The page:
Female SKH-1 hairless mice (6–7 weeks old) were purchased from Charles River Breeding Laboratories, Wilmington, MA and kept in our animal facility for 1 week before use. Mice were maintained on a 12 h light/12 h dark cycle and provided food and water ad libitum with fresh food replenished every day.
Two different types of high-fat diets rich in either omega-3 or omega-6 fatty acids were purchased from Dyets (Bethlehem, PA) and stored at −20°C until use. The composition of the experimental diets was based on a modified American Institute of Nutrition-76A diet and was adjusted so that all diets would provide the same amount of calories, protein, vitamins, minerals and fiber (Table I). The high-fat diet rich in omega-3 fatty acids contained 10% fish oil [high-fat fish oil (HFFO)] and 10% mixed lipids premix. The high-fat diet rich in omega-6 fatty acids contained 20% mixed lipids premix [high-fat mixed lipids (HFMLs)]. The mixed lipids premix was formulated to simulate the fat content of the American diet derived from hydrogenated soybean oil (30%), corn oil (27%), beef tallow (16%), butter fat (12%), lard (10%) and peanut oil (5%). The mixed lipids diet contained 28% polyunsaturated omega-6, 24% monounsaturated omega-7/9 and 45% saturated fatty acids. The fish oil contained 32% polyunsaturated omega-3 (docosahexaenoic acid and eicosapentaenoic acid), 8% polyunsaturated omega-6, 16% monounsaturated omega-9 (oleic acid) and 29% saturated fatty acids as described by Reddy et al. 2005 (4).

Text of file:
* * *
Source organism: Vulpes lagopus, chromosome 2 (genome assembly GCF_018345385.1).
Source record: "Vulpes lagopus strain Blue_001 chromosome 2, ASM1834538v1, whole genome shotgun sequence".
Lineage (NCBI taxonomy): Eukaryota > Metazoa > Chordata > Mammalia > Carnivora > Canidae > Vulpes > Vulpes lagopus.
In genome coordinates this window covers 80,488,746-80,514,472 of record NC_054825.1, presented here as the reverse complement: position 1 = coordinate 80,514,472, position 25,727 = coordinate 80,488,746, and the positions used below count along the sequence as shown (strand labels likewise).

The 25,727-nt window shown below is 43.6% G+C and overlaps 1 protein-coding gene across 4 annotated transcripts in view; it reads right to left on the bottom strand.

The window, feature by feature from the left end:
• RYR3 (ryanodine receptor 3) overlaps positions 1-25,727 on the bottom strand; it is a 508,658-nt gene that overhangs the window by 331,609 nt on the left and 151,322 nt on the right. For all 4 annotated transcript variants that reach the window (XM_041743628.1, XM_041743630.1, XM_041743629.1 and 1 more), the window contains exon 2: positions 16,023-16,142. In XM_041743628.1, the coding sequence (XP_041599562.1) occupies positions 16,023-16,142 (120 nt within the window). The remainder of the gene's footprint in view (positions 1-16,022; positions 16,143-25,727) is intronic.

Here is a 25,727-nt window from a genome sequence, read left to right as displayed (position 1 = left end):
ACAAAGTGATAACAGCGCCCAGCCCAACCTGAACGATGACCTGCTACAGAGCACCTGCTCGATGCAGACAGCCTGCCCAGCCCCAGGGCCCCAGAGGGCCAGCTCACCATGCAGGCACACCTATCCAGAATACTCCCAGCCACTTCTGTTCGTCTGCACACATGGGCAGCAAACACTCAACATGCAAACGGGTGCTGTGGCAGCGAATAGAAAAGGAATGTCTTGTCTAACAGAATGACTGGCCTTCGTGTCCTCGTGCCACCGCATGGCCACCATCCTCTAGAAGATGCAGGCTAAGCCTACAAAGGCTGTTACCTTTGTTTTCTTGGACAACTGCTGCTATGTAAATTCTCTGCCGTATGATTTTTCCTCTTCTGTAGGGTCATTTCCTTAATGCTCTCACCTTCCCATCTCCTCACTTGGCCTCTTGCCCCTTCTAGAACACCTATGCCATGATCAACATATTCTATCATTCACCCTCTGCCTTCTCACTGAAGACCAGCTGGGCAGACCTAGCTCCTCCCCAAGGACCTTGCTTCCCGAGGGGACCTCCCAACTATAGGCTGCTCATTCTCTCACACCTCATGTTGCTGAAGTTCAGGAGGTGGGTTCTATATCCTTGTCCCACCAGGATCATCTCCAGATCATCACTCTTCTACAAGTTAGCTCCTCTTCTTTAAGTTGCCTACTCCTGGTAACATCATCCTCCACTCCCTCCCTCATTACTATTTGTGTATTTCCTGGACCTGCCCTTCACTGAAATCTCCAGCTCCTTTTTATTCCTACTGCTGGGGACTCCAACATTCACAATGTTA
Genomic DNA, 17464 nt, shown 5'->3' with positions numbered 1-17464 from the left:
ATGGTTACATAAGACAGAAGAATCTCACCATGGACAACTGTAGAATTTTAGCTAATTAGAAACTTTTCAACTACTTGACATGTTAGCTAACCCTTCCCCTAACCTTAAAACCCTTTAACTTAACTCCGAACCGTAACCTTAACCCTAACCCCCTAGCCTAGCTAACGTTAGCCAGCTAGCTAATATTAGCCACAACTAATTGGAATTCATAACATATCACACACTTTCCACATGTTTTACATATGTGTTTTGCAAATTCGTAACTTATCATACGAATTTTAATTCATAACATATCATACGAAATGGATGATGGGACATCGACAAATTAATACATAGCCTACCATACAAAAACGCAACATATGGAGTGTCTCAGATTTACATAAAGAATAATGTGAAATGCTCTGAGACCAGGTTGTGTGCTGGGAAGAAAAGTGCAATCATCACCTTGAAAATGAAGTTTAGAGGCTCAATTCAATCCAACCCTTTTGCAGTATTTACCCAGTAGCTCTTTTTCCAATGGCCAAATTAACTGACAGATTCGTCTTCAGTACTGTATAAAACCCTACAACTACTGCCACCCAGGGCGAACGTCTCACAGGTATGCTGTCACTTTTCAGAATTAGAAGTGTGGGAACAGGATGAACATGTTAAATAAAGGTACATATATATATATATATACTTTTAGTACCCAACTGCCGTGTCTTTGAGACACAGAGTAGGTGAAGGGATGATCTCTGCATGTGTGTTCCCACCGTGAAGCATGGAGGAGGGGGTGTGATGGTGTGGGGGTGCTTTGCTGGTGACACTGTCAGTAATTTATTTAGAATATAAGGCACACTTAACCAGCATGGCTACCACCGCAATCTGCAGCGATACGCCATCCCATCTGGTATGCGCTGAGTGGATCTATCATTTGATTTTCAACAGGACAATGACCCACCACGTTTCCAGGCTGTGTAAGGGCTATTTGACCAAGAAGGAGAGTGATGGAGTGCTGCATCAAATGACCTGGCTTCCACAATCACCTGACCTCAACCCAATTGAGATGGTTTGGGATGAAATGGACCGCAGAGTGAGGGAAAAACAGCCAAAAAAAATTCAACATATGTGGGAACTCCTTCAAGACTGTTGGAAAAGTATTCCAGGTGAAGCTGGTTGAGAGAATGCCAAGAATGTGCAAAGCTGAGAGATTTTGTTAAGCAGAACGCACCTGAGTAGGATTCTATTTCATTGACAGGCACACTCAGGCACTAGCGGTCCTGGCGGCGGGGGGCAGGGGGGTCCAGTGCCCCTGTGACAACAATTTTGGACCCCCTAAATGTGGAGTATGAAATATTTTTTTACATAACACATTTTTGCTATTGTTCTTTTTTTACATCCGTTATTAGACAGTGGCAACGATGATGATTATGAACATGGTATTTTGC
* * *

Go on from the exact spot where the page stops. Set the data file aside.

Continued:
The UV lamps (FS72T12-UVB-HO; National Biological Corp., Twinsburg, OH) emitted UVB (280–320 nm; 75–80% of total energy) and UVA (320–375 nm; 20–25% of total energy). The dose of UVB was quantified with a UVB Spectra 305 dosimeter (Daevlin Co., Byran, OH).
Eighty female SKH-1 mice were equally divided into two groups (40 mice per group, 10 mice per cage). They were irradiated with 30 mJ/cm2 of UVB once a day, two times per week for 39 weeks. From the beginning of UVB treatment, one group of mice was given a high-fat diet rich in polyunsaturated omega-3 fatty acids (HFFO), and the other group of mice was given a high-fat diet rich in polyunsaturated omega-6 fatty acids (HFML).